I think we are getting off topic a bit? The question asked (that I copied and pasted verbatim) is why people are skipping LD distances and going straight to 50s. It doesn’t talk about new riders to the sport although I acknowledge that being new is a good reason to choose an LD. I think there are valid reasons to skip LDs when when bringing along a mature and well conditioned mount, which was the intensition of the post.
On the new rider thing and getting off topic…..i don’t think people should “just” do 50s as much as I don’t think people “must” do an LD. I’m grateful that in this organization we have the freedom to choose which distance is appropriate to start their horses (and themselves) at. it wasn’t the first 35 miles of my first fifty that made me fall in love with endurance. It was the last 12 miles I rode (and then getting pulled overtime at mile 47). For lots of people that sounds awful. For some people, including myself, the risk and discomfort is worth it. for myself, I wouldn’t have learned the lessons I needed to learn by starting in LDs (but I would probably have a cleaner ride record). however, if someone asks me “what distance should I start with, my recommendation would be an LD. Because if they are asking that question, than they probably aren’t going to be happy doing a fifty as their first ride.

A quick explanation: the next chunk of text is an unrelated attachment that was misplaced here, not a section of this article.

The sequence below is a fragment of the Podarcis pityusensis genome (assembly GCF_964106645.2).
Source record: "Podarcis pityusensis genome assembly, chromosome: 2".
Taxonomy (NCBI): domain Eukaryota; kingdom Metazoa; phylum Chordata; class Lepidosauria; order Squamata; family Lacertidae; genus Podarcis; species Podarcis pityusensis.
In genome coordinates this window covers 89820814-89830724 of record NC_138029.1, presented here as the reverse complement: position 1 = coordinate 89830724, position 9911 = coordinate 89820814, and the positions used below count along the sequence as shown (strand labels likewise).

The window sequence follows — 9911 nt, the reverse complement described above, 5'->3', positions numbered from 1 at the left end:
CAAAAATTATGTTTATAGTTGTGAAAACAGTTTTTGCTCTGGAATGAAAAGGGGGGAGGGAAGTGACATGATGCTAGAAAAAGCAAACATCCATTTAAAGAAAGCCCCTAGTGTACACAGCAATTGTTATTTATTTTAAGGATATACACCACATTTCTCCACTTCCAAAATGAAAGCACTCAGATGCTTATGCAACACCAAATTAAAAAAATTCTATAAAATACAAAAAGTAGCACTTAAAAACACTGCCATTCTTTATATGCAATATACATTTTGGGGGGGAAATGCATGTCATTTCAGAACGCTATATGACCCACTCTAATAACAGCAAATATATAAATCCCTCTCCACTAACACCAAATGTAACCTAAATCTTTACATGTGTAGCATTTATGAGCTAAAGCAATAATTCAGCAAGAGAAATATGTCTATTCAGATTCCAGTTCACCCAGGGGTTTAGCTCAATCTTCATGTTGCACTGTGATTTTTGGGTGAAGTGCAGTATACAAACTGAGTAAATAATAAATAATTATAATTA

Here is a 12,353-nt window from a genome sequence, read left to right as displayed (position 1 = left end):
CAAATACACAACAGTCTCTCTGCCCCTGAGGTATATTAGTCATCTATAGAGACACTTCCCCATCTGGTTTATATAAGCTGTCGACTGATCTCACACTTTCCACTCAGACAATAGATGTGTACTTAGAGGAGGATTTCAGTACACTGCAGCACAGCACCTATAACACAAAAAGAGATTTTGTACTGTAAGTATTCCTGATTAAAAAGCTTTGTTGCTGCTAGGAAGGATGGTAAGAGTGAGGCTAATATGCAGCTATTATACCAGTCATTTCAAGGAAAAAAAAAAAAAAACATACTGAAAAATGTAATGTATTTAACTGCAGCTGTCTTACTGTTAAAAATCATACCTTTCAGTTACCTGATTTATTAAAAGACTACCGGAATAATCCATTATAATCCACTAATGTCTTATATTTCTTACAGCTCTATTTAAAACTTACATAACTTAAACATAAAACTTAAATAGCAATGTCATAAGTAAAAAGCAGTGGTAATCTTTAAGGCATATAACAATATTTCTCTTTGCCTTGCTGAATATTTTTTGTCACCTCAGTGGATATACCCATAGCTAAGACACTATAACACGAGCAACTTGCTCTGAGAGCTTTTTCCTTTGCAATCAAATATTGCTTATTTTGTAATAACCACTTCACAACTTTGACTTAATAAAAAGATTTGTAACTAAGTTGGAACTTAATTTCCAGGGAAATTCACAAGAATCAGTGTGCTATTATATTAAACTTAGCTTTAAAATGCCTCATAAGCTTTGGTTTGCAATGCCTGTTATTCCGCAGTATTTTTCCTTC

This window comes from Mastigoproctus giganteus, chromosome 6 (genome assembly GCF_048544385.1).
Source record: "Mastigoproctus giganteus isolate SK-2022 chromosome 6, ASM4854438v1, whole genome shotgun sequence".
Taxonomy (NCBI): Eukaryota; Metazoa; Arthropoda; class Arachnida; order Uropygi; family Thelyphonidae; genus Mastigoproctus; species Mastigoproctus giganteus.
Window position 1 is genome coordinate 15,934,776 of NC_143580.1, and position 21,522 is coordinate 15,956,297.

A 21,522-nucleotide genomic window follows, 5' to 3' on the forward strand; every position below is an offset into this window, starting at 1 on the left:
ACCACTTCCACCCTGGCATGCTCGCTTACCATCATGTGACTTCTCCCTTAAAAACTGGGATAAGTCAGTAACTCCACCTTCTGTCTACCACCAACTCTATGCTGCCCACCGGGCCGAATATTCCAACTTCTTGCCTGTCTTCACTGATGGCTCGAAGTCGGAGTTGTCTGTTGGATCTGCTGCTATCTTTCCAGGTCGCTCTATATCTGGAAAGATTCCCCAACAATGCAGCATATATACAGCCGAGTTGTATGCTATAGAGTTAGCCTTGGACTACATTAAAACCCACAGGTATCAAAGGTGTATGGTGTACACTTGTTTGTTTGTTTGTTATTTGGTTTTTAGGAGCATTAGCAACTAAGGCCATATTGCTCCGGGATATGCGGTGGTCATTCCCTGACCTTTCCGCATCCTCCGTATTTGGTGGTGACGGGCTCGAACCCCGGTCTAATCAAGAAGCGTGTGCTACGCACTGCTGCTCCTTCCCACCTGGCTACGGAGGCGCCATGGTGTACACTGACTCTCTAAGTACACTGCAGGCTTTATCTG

If you think you can do a (50, 100, whatever) you probably can. If you think you can’t , you probably can’t.
Thanks for the in depth answer! I posted that question on AERC. I’ve only got 310 LD miles under my belt but I’m ready to move up to 50’s and hopefully Tevis by 2020. I’ve got a 12 year old Arab that was recently gelded. He wasn’t broke until recently but he did spend a lot of time strengthening tendons and ligaments as a stallion running the fence line. If I can get him conditioned by the middle of the endurance season I’d like to get him started with some slow easy 50’s because I want him to learn his job early on and not get any ideas about racing. I may do a catch ride or two for my first 50 but when we are both ready I’m going to go for it! I will seek out an experienced mentor who can help me decide when my horse is ready. I expect to hear some criticism from some riding buddies who took the LD route but that’s ok… I’ve got to ride my own ride. Now, if I can just get the ground to thaw so we can get some more riding in.